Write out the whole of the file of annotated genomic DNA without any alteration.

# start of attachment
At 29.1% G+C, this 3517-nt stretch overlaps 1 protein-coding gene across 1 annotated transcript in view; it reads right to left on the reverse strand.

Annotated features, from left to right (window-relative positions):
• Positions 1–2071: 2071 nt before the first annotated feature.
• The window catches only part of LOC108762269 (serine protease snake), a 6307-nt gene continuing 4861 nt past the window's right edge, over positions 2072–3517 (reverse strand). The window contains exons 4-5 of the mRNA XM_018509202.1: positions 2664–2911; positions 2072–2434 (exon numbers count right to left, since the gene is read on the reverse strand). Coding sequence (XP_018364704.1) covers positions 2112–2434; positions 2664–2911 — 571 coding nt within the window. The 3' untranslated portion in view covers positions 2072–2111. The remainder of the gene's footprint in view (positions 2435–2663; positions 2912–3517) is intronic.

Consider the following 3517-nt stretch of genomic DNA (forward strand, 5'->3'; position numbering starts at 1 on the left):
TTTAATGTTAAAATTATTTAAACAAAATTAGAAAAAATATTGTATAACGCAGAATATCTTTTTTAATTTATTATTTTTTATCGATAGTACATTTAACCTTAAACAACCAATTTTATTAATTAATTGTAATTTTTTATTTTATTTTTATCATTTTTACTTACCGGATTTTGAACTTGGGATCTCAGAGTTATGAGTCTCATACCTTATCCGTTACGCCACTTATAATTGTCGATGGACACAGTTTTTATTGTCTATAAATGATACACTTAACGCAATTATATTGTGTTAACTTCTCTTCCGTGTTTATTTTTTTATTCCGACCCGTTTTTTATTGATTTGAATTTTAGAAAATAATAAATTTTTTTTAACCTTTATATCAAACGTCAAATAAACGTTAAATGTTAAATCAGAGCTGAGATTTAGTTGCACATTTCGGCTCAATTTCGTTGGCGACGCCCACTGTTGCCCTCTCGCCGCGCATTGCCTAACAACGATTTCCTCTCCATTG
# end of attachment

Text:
At 29.1% G+C, this 3517-nt stretch overlaps 1 protein-coding gene across 1 annotated transcript in view; it reads right to left on the reverse strand.

Annotated features, from left to right (window-relative positions):
• Positions 1–2071: 2071 nt before the first annotated feature.
• The window catches only part of LOC108762269 (serine protease snake), a 6307-nt gene continuing 4861 nt past the window's right edge, over positions 2072–3517 (reverse strand). The window contains exons 4-5 of the mRNA XM_018509202.1: positions 2664–2911; positions 2072–2434 (exon numbers count right to left, since the gene is read on the reverse strand). Coding sequence (XP_018364704.1) covers positions 2112–2434; positions 2664–2911 — 571 coding nt within the window. The 3' untranslated portion in view covers positions 2072–2111. The remainder of the gene's footprint in view (positions 2435–2663; positions 2912–3517) is intronic.

Consider the following 3517-nt stretch of genomic DNA (forward strand, 5'->3'; position numbering starts at 1 on the left):
TTTAATGTTAAAATTATTTAAACAAAATTAGAAAAAATATTGTATAACGCAGAATATCTTTTTTAATTTATTATTTTTTATCGATAGTACATTTAACCTTAAACAACCAATTTTATTAATTAATTGTAATTTTTTATTTTATTTTTATCATTTTTACTTACCGGATTTTGAACTTGGGATCTCAGAGTTATGAGTCTCATACCTTATCCGTTACGCCACTTATAATTGTCGATGGACACAGTTTTTATTGTCTATAAATGATACACTTAACGCAATTATATTGTGTTAACTTCTCTTCCGTGTTTATTTTTTTATTCCGACCCGTTTTTTATTGATTTGAATTTTAGAAAATAATAAATTTTTTTTAACCTTTATATCAAACGTCAAATAAACGTTAAATGTTAAATCAGAGCTGAGATTTAGTTGCACATTTCGGCTCAATTTCGTTGGCGACGCCCACTGTTGCCCTCTCGCCGCGCATTGCCTAACAACGATTTCCTCTCCATTG